London Oratory vs Schools Adjudicator: High Court judgment leaves vast majority of adjudicator’s findings upheld

Last week, the High Court handed down a judgment in the long-running dispute between the London Oratory School in west London and the Office of the Schools Adjudicator (OSA), which led the school to describe its challenge as ‘successful’. However, despite comments from the school declaring a victory, a full reading of the judgment reveals that even in cases where the judge ruled in favour of the school, the victory was partial, temporary, and/or of no practical consequence. The British Humanist Association’s (BHA’s) detailed analysis of the judgment reaches the following conclusions:

  • Last year the OSA found a total of 105 breaches of the School Admissions Code, which all state schools are obliged to follow. However, in its judicial review the school chose to challenge the determination on only a handful of these grounds, leaving the vast majority of the breaches undisputed from the start.
  • Mr Justice Cobb upheld the OSA’s decision that the school can no longer include a ‘Catholic Service criterion’ in its admissions policy which had previously allowed it to give priority to children on the basis of activities such as flower arranging. Reintroducing this criterion was the primary focus of the school’s challenge and on this they have lost.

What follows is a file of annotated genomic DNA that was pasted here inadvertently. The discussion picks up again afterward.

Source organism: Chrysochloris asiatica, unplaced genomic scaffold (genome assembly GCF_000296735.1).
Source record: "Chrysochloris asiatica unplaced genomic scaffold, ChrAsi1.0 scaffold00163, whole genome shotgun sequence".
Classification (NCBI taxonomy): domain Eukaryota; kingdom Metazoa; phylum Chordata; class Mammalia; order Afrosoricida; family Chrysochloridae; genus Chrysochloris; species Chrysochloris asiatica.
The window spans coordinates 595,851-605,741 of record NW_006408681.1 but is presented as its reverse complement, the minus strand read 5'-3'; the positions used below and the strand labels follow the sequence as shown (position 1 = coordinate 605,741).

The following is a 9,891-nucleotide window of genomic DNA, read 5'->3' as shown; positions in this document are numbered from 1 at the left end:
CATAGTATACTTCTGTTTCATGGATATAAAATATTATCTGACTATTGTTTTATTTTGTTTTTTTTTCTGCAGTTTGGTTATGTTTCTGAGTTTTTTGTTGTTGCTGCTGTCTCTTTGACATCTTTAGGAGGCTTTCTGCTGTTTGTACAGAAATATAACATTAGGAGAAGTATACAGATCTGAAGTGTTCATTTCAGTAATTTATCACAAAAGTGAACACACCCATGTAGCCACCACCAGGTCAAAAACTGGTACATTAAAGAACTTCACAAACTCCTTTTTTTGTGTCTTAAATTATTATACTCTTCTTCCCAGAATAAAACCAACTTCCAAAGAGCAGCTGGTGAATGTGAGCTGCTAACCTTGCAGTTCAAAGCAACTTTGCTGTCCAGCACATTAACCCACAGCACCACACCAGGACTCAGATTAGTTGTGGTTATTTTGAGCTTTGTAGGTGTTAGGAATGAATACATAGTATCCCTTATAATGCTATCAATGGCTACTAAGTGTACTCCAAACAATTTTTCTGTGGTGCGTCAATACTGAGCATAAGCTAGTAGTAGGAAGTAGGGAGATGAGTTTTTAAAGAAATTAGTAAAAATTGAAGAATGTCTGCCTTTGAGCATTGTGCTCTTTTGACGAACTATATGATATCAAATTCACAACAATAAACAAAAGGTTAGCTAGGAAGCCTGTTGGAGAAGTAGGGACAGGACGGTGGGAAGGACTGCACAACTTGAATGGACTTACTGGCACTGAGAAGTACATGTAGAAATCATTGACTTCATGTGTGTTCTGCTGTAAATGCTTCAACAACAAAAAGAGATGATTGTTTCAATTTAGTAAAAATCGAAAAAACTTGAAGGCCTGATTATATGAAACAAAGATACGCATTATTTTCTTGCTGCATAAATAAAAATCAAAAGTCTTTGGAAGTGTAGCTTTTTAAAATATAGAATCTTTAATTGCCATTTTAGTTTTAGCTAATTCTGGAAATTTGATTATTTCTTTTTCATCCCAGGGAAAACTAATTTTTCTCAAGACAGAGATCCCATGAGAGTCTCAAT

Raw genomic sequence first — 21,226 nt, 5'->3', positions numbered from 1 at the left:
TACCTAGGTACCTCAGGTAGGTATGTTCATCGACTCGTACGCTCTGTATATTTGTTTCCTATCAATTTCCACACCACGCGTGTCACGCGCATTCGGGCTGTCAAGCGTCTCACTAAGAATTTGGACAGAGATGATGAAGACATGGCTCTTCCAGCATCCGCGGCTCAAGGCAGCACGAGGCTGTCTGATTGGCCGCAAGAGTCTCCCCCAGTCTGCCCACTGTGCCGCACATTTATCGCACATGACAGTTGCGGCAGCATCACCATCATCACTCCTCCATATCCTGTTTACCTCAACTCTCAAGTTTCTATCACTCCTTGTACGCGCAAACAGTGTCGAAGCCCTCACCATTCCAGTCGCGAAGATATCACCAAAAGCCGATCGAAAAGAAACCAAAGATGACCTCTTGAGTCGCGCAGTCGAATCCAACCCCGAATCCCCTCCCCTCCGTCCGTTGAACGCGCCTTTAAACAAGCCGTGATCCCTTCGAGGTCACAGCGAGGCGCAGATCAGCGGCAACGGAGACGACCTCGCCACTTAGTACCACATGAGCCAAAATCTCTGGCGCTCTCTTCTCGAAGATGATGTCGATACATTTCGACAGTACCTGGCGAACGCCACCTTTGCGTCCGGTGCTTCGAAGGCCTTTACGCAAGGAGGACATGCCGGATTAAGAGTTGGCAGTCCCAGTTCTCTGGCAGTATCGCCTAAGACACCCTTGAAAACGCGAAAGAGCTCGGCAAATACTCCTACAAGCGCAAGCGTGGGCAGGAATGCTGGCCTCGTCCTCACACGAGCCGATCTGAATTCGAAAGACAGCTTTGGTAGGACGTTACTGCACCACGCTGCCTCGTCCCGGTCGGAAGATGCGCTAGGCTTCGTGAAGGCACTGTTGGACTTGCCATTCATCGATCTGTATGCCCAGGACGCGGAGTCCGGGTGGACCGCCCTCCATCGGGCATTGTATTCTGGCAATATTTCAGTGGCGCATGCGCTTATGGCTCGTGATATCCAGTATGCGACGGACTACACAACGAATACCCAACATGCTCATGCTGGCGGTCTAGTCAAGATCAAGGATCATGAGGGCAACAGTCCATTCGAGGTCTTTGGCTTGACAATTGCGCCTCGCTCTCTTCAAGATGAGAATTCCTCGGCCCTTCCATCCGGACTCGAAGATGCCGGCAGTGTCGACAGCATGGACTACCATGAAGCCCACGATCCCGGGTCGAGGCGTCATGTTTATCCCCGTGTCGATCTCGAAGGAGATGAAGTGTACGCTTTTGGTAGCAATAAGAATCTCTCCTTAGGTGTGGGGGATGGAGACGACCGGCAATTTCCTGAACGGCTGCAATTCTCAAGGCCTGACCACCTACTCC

• The OSA’s conclusion that the school’s intake is socio-economically skewed was not refuted by the judge, who even agreed that some social selection of school candidates is ‘inherent’ in the Oratory’s admissions criteria. Instead the judge merely refuted the way in which the OSA set out that the faith-based selection caused this discrimination.
  • In ruling that the school may continue to give priority to those attending Catholic primaries, Mr Justice Cobb failed to identify that the Admissions Code prohibits schools from asking for additional information in order to do this. Further, his conclusion that schools may take into account the type of school attended, just not the name, is seems to the BHA to be a strange reading of the Code and is more than likely not what is intended by the wording. Clarification of the Code may be needed in this regard.
  • Despite ruling against the school on allowing two parents to sign the admissions form, Mr Justice Cobb describes the OSA decision in this regard as ‘verging on the pedantic’. This statement seems to the BHA to exhibit an insufficient appreciation of the importance of schools making it clear that only one parent is considered in any religious oversubscription criteria.

The judge’s ruling that there will ‘need to be a further determination of the School’s approach to the Diocesan Guidance…and the adequacy of the reasons for departure’ effectively leaves a large portion of the judgment unresolved.

In effect then, and regardless of any further submissions sought by the judge, the school still has to change its admissions policy almost entirely in the way the OSA determined last year. The school’s interpretation of the judgment as a victory is therefore in error.